Home Exploring Methods for Implementing iOS HLS Cache

Exploring Methods for Implementing iOS HLS Cache

Exploring Methods for Implementing iOS HLS Cache

How to achieve caching while playing m3u8 streaming video files using AVPlayer

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photo by Mihis Alex

[2023/03/12] Update

I have open-sourced my previous implementation, and those in need can use it directly.

  • Customizable cache strategy, you can use PINCache or others…
  • Externally, you only need to call the make AVAsset factory, input the URL, and the AVAsset will support caching
  • Implemented data flow strategy using Combine
  • Wrote some tests


HTTP Live Streaming (HLS) is a streaming media network transmission protocol based on HTTP proposed by Apple.

For example, when playing music, in a non-streaming situation, we use mp3 as the music file. The larger the file, the longer it takes to download completely before it can be played. HLS, on the other hand, splits a file into multiple small files, playing as it reads. So, once the first segment is received, playback can start without downloading the entire file!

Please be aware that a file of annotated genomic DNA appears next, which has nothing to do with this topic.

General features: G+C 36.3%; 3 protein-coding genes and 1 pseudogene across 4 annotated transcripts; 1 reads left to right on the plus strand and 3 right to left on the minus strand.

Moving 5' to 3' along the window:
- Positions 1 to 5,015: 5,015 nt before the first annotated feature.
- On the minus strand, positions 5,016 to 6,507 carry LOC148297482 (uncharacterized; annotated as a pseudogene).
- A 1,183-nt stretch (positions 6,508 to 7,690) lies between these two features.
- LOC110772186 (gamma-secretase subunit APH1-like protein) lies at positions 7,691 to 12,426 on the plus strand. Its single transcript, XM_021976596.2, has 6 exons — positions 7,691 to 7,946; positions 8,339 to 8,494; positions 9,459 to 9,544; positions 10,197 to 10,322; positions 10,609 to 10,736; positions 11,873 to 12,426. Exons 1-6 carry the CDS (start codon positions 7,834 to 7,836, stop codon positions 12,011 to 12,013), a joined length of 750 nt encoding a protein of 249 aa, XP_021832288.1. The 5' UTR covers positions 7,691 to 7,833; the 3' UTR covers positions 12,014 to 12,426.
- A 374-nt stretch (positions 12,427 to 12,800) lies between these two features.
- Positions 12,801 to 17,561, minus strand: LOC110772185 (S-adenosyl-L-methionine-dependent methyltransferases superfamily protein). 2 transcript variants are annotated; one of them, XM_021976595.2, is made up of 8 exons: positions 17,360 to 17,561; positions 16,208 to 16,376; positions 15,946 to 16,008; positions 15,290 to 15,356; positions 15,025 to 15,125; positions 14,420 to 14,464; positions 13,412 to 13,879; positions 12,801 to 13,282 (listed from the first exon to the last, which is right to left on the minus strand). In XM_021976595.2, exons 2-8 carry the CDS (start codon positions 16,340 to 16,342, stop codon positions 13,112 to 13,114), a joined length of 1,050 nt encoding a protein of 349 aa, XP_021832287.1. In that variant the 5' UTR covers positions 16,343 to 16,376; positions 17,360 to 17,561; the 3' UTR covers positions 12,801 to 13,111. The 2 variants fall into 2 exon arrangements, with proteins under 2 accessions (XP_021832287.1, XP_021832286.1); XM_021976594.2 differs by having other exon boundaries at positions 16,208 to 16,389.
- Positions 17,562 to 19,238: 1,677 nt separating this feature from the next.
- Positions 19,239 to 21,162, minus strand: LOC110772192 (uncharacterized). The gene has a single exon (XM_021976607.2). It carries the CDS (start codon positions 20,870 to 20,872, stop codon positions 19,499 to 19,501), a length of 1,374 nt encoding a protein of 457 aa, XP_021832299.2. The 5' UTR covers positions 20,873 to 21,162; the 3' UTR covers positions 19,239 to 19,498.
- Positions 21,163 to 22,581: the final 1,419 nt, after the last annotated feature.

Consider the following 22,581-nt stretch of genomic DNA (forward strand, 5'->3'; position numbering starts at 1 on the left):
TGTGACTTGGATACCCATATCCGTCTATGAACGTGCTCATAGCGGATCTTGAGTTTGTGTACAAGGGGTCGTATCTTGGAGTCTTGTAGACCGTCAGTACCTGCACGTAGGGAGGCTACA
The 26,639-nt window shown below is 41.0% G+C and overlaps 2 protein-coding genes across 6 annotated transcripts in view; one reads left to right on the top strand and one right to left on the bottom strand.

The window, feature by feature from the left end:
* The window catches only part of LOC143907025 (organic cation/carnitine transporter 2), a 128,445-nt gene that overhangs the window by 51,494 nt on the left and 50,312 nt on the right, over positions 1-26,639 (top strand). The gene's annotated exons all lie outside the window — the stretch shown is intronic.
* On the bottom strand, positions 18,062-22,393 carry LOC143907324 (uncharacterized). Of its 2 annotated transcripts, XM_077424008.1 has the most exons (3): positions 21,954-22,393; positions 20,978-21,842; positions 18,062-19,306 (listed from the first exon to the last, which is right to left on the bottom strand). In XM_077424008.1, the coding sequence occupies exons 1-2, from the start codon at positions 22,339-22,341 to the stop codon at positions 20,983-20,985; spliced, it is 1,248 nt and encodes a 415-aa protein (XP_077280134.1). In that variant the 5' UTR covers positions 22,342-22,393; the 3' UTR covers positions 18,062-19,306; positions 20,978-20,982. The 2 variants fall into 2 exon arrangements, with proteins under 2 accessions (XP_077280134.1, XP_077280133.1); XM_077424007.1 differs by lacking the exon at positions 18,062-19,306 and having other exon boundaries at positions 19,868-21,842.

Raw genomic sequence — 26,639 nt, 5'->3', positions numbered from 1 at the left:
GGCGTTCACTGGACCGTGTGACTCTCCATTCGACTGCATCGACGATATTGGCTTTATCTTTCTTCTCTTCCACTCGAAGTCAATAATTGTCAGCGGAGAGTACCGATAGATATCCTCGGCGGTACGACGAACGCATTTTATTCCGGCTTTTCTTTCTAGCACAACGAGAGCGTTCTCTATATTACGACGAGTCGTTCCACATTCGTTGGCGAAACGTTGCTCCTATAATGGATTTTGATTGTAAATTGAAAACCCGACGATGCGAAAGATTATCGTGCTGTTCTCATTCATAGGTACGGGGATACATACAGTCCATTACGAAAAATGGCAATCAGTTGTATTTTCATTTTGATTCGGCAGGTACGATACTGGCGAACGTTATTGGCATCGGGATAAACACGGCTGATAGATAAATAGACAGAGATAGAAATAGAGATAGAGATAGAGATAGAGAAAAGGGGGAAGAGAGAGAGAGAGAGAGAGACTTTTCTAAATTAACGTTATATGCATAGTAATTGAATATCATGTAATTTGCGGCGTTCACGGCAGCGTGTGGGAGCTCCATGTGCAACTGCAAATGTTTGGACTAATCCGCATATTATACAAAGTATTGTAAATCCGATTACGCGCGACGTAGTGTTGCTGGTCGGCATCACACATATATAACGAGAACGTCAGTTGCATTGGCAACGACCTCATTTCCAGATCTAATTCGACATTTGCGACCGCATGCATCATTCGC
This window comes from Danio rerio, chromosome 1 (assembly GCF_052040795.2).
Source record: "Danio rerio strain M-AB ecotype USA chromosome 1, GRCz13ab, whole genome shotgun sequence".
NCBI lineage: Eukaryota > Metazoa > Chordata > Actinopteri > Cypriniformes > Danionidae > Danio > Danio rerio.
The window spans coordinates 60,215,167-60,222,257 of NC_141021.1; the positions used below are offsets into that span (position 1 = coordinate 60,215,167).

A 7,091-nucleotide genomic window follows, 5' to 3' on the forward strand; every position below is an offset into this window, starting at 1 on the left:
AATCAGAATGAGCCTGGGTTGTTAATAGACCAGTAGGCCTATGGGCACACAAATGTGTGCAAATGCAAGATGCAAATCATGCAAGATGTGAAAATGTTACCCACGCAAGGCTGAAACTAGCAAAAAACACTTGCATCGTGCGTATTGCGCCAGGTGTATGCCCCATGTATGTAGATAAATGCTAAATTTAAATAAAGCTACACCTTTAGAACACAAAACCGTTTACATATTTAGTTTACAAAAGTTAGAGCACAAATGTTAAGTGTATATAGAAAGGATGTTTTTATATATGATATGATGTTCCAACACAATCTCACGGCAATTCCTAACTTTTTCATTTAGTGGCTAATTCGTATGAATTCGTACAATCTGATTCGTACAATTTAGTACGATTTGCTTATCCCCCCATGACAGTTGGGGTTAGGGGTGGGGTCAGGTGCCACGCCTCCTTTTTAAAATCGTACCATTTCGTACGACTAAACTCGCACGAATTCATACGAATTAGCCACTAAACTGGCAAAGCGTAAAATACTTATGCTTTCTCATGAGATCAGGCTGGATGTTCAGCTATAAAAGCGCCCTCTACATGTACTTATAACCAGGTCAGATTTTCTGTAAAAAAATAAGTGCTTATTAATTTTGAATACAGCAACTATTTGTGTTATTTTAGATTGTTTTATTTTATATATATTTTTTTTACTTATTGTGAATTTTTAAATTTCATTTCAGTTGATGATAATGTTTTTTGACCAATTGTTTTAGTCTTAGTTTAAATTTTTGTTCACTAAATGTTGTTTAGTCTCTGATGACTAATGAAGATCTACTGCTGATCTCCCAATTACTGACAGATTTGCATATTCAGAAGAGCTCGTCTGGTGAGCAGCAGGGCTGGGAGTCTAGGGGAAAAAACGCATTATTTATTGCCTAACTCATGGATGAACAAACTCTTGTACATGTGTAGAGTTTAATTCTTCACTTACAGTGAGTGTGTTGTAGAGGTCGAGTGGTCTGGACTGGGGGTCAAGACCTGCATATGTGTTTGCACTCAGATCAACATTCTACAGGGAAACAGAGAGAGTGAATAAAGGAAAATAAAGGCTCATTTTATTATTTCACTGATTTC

The .m3u8 file records the bitrate, playback order, time, and other information of these segmented .ts small files. It can also provide encryption and decryption protection, low-latency live streaming, etc.

Example of an .m3u8 file (aviciiwakemeup.m3u8):


*EXT-X-ALLOW-CACHE has been deprecated in iOS≥ 8/Protocol Ver.7. Whether this line is present or not is meaningless.


For a streaming media service, Cache is extremely important; because each audio file can range from a few MBs to several GBs. If every replay requires fetching the file from the server again, it would be very taxing on the server’s loading, and the traffic costs are \(\). Having a Cache layer can save a lot of money for the service, and users won’t have to waste bandwidth and time re-downloading; it’s a win-win mechanism (but remember to set limits/clear periodically to avoid filling up the user’s device).


In the past, when not dealing with streaming, handling mp3/mp4 was straightforward: download the file to the device before playing, and start playback only after the download is complete. Since the file has to be fully downloaded before playback anyway, we might as well use URLSession to download the file and then feed the local file path (file://) to AVPlayer for playback. Alternatively, the formal way is to use AVAssetResourceLoaderDelegate to cache the downloaded data in the delegate methods.

For streaming, the idea is also quite straightforward: first read the .m3u8 file, then parse the information inside, and cache each .ts file. However, implementing this turned out to be more complicated than I imagined, which is why this article exists!

For playback, we still use iOS AVFoundation’s AVPlayer directly. There is no difference in operation between streaming and non-streaming files.


let url: URL = URL(string: "https://zhgchg.li/aviciiwakemeup.m3u8")
var player: AVPlayer = AVPlayer(url: url)

2021–01–05 Update: